Edmonton's mayor wants a section of the city's river valley to become a provincial park similar to Fish Creek Provincial Park in Calgary.

These cities are swooping in to save bats with bat fests and citizen bat enthusiasts.

Solar power and honey bees make a sweet combo in Minnesota.

From greening the operating room to energy and waste reduction - a climate action playbook for hospitals.

EcoSask News is a weekly round-up of local news and events. Email us if you have items you would like us to include. 

You can follow EcoFriendly Sask by liking us on Facebook, following us on Twitter, or by email (top right corner).

Sunday, 10 September 2017

Traffic Calming Measures to Protect Wildlife in the Swale

deer

The Meewasin Northeast Swale (and neighbouring Small Swale) is home to a herd of white-tailed deer, a sharp-tailed grouse breeding ground, endangered species such as the northern leopard frog, and more than 300 other bird and wildlife species. Life isn’t easy for these wild animals. Used to ranging freely from grassland to river, they are now confronted by housing developments and roads. 

Roads cross the Swale in five different locations, representing a significant risk for both wildlife and humans. The Canadian Wildlife Roadsharing Resource Centre notes that “Wildlife-vehicle collisions (WVCs) pose a serious risk to people and various animal species across Canada. They can result in severe injury or death for drivers and other road users, along with associated significant costs, up to $200 million annually. . . . The impact on wildlife is just as problematic. Increased land use and human development have further encroached into wildlife habitat areas, diminishing food and water sources for animals, and creating barrier effects between habitats. Equally important, road mortality is a leading factor for over 30 species designated as threatened or at risk by the Government of Canada.”

In a recent presentation to the City of Saskatoon’s Standing Committee on Transportation, the Northeast Swale Watchers said, “While it is a challenge to protect environmental resources within an urban context, much can be done to mitigate the negative effect of human encroachment, particularly if we are to reconsider traditional design approaches. . . . the real solution should involve good design that encourages the driver to reduce speed and watch for crossing wildlife.”

coyote

Influence Driver Behaviour
Road Closures
The City of Saskatoon plans to develop Lowe Road to access the proposed neighbourhood north of the Swale. However, Lowe Road crosses the ecological core of the Northeast Swale and further development would severely compromise the integrity and continuity of the Swale. The Swale Watchers recommend that Lowe Road be closed or barricaded for use only by emergency vehicles (fire, police, and ambulance).

The Swale Watchers go on to suggest that “the neighbourhoods north of the Swale could be redesigned to take advantage of access via Central Avenue and the North Commuter Route to alleviate traffic loading on Fedoruk Drive which could then properly serve the neighbourhoods south of Fedoruk Drive, particularly since the Regional Plan is proposing further residential development north of the North Commuter Route.”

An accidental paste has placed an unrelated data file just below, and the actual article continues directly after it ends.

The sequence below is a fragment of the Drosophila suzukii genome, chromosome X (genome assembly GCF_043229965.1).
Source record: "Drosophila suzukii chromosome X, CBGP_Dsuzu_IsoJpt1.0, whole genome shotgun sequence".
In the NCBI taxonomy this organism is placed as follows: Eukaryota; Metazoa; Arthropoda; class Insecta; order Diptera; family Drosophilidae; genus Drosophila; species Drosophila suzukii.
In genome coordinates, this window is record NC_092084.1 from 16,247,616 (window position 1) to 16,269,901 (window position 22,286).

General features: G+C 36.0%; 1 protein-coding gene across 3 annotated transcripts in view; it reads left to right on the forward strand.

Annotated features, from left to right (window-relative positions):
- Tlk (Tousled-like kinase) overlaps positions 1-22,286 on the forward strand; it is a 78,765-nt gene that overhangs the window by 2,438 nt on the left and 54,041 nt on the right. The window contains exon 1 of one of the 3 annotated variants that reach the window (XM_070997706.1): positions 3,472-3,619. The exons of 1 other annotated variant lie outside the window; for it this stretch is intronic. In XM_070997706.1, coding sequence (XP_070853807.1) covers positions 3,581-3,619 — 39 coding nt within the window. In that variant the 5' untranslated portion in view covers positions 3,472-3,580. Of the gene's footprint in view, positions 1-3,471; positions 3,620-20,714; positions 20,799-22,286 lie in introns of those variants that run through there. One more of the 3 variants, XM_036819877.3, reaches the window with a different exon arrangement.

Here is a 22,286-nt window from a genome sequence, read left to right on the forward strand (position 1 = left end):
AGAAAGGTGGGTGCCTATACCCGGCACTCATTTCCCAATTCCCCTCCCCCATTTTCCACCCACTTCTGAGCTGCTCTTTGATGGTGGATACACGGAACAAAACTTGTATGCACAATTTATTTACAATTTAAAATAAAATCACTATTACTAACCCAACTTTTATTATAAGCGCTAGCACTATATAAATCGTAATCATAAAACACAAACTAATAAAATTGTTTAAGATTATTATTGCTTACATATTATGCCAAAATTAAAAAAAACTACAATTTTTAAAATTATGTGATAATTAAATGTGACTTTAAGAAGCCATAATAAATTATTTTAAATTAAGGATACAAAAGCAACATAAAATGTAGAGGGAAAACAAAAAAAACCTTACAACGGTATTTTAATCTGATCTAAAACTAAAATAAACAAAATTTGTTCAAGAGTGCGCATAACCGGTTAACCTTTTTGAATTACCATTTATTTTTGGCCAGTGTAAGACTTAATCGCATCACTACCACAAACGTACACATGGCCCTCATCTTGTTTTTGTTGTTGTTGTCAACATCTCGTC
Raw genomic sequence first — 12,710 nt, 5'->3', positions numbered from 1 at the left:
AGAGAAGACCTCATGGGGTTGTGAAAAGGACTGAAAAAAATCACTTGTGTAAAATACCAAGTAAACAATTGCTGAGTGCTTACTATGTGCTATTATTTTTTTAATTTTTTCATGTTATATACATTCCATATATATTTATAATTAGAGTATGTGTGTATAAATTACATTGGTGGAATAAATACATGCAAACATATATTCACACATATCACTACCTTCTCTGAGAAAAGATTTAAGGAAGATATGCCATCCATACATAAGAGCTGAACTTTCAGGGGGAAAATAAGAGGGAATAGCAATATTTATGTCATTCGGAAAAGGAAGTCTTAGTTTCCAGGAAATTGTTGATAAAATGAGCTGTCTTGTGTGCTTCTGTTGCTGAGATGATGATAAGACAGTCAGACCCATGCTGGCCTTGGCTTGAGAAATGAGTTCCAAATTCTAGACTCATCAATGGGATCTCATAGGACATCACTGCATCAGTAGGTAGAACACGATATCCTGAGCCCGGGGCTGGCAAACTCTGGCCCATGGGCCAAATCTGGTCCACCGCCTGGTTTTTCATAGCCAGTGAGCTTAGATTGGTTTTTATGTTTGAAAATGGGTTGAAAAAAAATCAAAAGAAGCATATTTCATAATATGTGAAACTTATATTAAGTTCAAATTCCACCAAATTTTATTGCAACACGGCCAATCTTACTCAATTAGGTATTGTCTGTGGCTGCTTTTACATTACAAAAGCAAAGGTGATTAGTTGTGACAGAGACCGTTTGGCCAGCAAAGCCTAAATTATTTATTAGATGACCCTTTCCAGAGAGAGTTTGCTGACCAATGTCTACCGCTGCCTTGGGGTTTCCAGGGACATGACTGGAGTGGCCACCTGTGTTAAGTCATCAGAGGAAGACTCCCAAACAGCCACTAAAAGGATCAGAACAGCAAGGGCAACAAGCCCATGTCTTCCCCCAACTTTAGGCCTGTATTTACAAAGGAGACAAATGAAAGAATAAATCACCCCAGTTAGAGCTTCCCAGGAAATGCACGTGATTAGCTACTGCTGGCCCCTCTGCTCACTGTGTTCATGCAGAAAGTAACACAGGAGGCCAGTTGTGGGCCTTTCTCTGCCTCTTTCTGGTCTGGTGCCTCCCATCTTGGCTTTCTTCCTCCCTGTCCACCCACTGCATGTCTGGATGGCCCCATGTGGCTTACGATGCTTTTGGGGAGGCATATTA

Update: The future of Lowe Road has been referred to the Swale stakeholder group and the City of Saskatoon’s administration to report back to the City's Standing Committee on Transportation.

Reduce Vehicle Speed
The Northeast Swale Watchers recommend a 50 km/h speed limit on all roads crossing the Swale and the Small Swale to improve driver response time and reduce the severity of crashes. Compliance, however, can be a problem and police enforcement is expensive. As a result, the Swale Watchers recommend a variety of traffic calming measures.

Swale crossings should be narrowed by eliminating the central median and shoulders, bold zebra stripes installed along the entire length of the crossings, and rumble bumps or strips installed in advance of the actual Swale crossings. “As a temporary experimental project, the City could use rubber speed cushions or platforms which are commercially available.”

In addition, the Northeast Swale Watchers recommend that all swale crossings have signs advising commuters that they are crossing a wildlife habitat area. As simple deer crossing signs are easily ignored, the Swale Watchers suggest “an overhead large sign which reads ‘Entering the NE Swale Environmental Preserve – animals are present. Monitored Speed Limit 50 km/h maximum. Fines Triple.’” Driver feedback signs at both ends of each Swale crossing would remind commuters of their actual speed.

Update: The City of Saskatoon’s Standing Committee on Transportation is meeting on Monday, September 11, to discuss speed limits throughout the Northeast Swale.

Street Lighting
The Northeast Swale Watchers recommend lower levels of lighting (3000K temperature light source) in all swale crossing zones to remind drivers that they are passing through an area with a large wildlife population, reduce dazzle for deer and other animals, and help protect natural darkness in the Swale.

Fedoruk Drive abuts the Northeast Swale for almost its entire length. The Northeast Swale Watchers recommend that all the street lighting along this route should employ a 3000K temperature light source and be located on the north side of the Drive and shining toward the opposite side of the street with no backlighting into the Swale.

deer

Physically Separate Animals from the Roadway
Fencing
Fencing can be effective, but it must be properly installed and maintained and consideration must be given to the species involved. For example, mesh may need to be installed at the bottom to prevent small animals such as turtles, rabbits, or snakes from passing through and there should be opportunities for animals trapped on the wrong side of the fence to escape.

Underpasses and Overpasses
When combined with fencing, wildlife underpasses and overpasses are one of the most effective ways to reduce wildlife-vehicle collisions. An underpass for very small animals has been installed on Central Avenue in the Peturrson’s Ravine area, but there are as yet no plans for additional crossings for wildlife of any size on roads crossing the Northeast Swale or the Small Swale.

Additional Resources
The Northeast Swale: Seeking Solutions
5 Ways to Calm Traffic on a Busy Road